Sintra could be described as the town that has it all – a romantic centre hidden in the verdant hillsides of a protected national park, with historic palaces, convents and castles emerging through the greenery at their summits, each with its own unique history and character.
The old town of Sintra has been established for centuries and is the perfect starting point for discovering all that the town has to offer. Wander through the winding streets and alleys of the old town, lined with bakeries, craft shops and quirky boutiques. The Praça da Republica forms the centrepiece of the town centre and it is from the Praça de Republica that the streets and pathways begin their winding ascents to the various landmarks that punctuate the surrounding hilltops.
It would be impossible to discover all that Sintra has to offer on foot, but there are plenty of short-hop buses and taxis to help you along your way. Alternatively, hire a bike to make the most of the beautiful scenery as you make your way from one historic monument to another.
Sintra’s attractions are a beguiling mix of the exotic and hedonistic – and the ecclesiastic and monastic. It has a deep history as a place of worship and a monastic centre where various orders were established over the course of its history. And yet at the same time, it was a place of retreat and summer fun for the Portuguese and European aristocracy for several centuries.
Begin your exploration of the Sintra attractions at the National Palace, located right in the heart of the town. The National Palace is perhaps the best preserved of all Sintra’s palaces and boasts a wonderfully eclectic mix of architectural styles that tell the story of its evolution through the centuries from its inception in the early 1400s.
The Pena Palace is the most iconic and most photographed palace in Sintra. It is one of the best examples of nineteenth-century Romantic architecture anywhere on the continent and is visible for miles around, including as far as Lisbon some thirty kilometres away, on a clear and sunny day. The Pena Palace is more than worthy of its UNESCO World Heritage designation and is one of the officially recognised Seven Wonders of Portugal.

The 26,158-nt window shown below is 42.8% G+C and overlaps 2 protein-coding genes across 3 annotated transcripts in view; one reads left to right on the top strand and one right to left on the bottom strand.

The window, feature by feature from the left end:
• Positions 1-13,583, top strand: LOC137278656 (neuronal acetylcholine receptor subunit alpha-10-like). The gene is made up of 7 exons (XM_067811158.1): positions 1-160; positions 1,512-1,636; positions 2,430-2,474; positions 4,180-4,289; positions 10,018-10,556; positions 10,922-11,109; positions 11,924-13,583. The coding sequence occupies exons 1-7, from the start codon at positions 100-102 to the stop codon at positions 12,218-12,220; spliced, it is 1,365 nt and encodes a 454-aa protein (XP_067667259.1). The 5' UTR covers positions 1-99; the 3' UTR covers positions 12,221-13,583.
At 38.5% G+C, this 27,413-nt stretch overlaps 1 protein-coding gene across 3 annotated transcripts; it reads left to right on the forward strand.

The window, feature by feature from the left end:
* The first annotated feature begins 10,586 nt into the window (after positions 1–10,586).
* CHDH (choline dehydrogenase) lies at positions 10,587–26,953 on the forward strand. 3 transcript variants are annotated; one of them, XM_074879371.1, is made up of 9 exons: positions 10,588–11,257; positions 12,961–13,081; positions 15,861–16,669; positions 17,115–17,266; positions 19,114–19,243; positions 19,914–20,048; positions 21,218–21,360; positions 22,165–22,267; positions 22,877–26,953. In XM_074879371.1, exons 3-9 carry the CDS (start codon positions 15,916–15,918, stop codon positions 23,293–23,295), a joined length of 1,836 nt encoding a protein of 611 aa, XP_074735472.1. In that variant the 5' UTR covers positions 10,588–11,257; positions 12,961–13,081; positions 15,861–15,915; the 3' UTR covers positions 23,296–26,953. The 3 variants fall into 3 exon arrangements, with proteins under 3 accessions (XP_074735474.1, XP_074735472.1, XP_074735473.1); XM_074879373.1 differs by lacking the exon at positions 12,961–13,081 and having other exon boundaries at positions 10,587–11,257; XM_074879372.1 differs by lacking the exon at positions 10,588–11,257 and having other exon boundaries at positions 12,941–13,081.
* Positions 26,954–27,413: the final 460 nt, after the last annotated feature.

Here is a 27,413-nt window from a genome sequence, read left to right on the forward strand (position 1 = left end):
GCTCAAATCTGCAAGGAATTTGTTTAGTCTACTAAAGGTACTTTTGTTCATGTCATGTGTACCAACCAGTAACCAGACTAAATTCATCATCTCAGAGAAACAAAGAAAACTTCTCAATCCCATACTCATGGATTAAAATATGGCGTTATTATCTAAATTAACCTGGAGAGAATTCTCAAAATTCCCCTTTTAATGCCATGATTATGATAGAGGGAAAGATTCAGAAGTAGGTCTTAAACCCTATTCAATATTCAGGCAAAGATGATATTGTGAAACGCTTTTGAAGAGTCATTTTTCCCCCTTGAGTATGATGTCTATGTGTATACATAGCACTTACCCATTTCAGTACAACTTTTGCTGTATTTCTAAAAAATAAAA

Whilst the Pena Palace is perhaps the most well-known, there are many more grand palaces in Sintra besides. The Queluz National Palace is another of Sintra’s must-visit attractions. The Queluz National Palace was the retreat of Dom Pedro, the Duke of Bragança who led a colourful life and married his niece, Queen Maria I, to become King Consort. Queen Maria went on to be incarcerated here as she degenerated into madness following his demise.
The Monserrate Palace completes the best of the Sintra palaces. Visitors to the Monserrate Palace come to marvel at its Moghul-inspired design details and English charm, built as it was by an English nobleman who became welcomed into Portugal’s aristocracy.
Once you have had your fill of the palaces, head to the intriguing sixteenth-century Convento dos Capuchos with its grotto where one of the founding Convento dos Capuchos members of the order is said to have spent no less than thirty years in penance. The ruins of the Moorish Castle are also well worth a visit for their dramatic location right on the peak of one of the highest mountains.
Sintra is famous for its beautiful architecture and history, but it is also one of Portugal’s designated UNESCO World Heritage Sites for its rich architectural and natural landscape, such as the areas around the Quinta da Regaleira.
The Quinta da Regaleira is a beautiful example of how the two have been successfully and intelligently brought together, where the fairy-castle style architecture, water features, grottoes and magical secret passages are interwoven with exquisite landscaped greenery to dramatic effect.
Whether you are visiting Sintra for a day or a week, the memories of its beautiful historic attractions will stay with you for a lifetime.